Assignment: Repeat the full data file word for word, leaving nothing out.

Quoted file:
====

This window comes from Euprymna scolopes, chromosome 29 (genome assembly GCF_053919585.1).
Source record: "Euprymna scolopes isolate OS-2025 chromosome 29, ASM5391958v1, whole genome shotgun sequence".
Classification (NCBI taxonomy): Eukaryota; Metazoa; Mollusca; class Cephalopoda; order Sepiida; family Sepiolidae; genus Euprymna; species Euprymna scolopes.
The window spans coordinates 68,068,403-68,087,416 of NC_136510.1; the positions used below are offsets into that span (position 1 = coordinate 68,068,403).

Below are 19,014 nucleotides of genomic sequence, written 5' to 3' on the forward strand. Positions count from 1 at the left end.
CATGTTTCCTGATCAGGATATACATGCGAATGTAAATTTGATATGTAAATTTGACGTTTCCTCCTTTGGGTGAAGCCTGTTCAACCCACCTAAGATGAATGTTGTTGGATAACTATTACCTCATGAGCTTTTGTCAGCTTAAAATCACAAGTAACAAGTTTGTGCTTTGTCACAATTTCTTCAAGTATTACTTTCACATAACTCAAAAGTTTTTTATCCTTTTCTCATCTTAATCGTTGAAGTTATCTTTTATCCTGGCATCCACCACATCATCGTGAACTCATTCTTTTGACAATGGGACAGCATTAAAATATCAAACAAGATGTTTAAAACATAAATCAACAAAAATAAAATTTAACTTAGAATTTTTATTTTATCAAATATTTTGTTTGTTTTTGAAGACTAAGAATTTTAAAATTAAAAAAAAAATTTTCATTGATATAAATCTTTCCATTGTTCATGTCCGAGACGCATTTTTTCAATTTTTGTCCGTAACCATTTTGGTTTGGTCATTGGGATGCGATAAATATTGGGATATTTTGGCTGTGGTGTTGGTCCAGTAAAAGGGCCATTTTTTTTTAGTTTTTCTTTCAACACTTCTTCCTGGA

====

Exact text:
This window comes from Euprymna scolopes, chromosome 29 (genome assembly GCF_053919585.1).
Source record: "Euprymna scolopes isolate OS-2025 chromosome 29, ASM5391958v1, whole genome shotgun sequence".
Classification (NCBI taxonomy): Eukaryota; Metazoa; Mollusca; class Cephalopoda; order Sepiida; family Sepiolidae; genus Euprymna; species Euprymna scolopes.
The window spans coordinates 68,068,403-68,087,416 of NC_136510.1; the positions used below are offsets into that span (position 1 = coordinate 68,068,403).

Below are 19,014 nucleotides of genomic sequence, written 5' to 3' on the forward strand. Positions count from 1 at the left end.
CATGTTTCCTGATCAGGATATACATGCGAATGTAAATTTGATATGTAAATTTGACGTTTCCTCCTTTGGGTGAAGCCTGTTCAACCCACCTAAGATGAATGTTGTTGGATAACTATTACCTCATGAGCTTTTGTCAGCTTAAAATCACAAGTAACAAGTTTGTGCTTTGTCACAATTTCTTCAAGTATTACTTTCACATAACTCAAAAGTTTTTTATCCTTTTCTCATCTTAATCGTTGAAGTTATCTTTTATCCTGGCATCCACCACATCATCGTGAACTCATTCTTTTGACAATGGGACAGCATTAAAATATCAAACAAGATGTTTAAAACATAAATCAACAAAAATAAAATTTAACTTAGAATTTTTATTTTATCAAATATTTTGTTTGTTTTTGAAGACTAAGAATTTTAAAATTAAAAAAAAAATTTTCATTGATATAAATCTTTCCATTGTTCATGTCCGAGACGCATTTTTTCAATTTTTGTCCGTAACCATTTTGGTTTGGTCATTGGGATGCGATAAATATTGGGATATTTTGGCTGTGGTGTTGGTCCAGTAAAAGGGCCATTTTTTTTTAGTTTTTCTTTCAACACTTCTTCCTGGA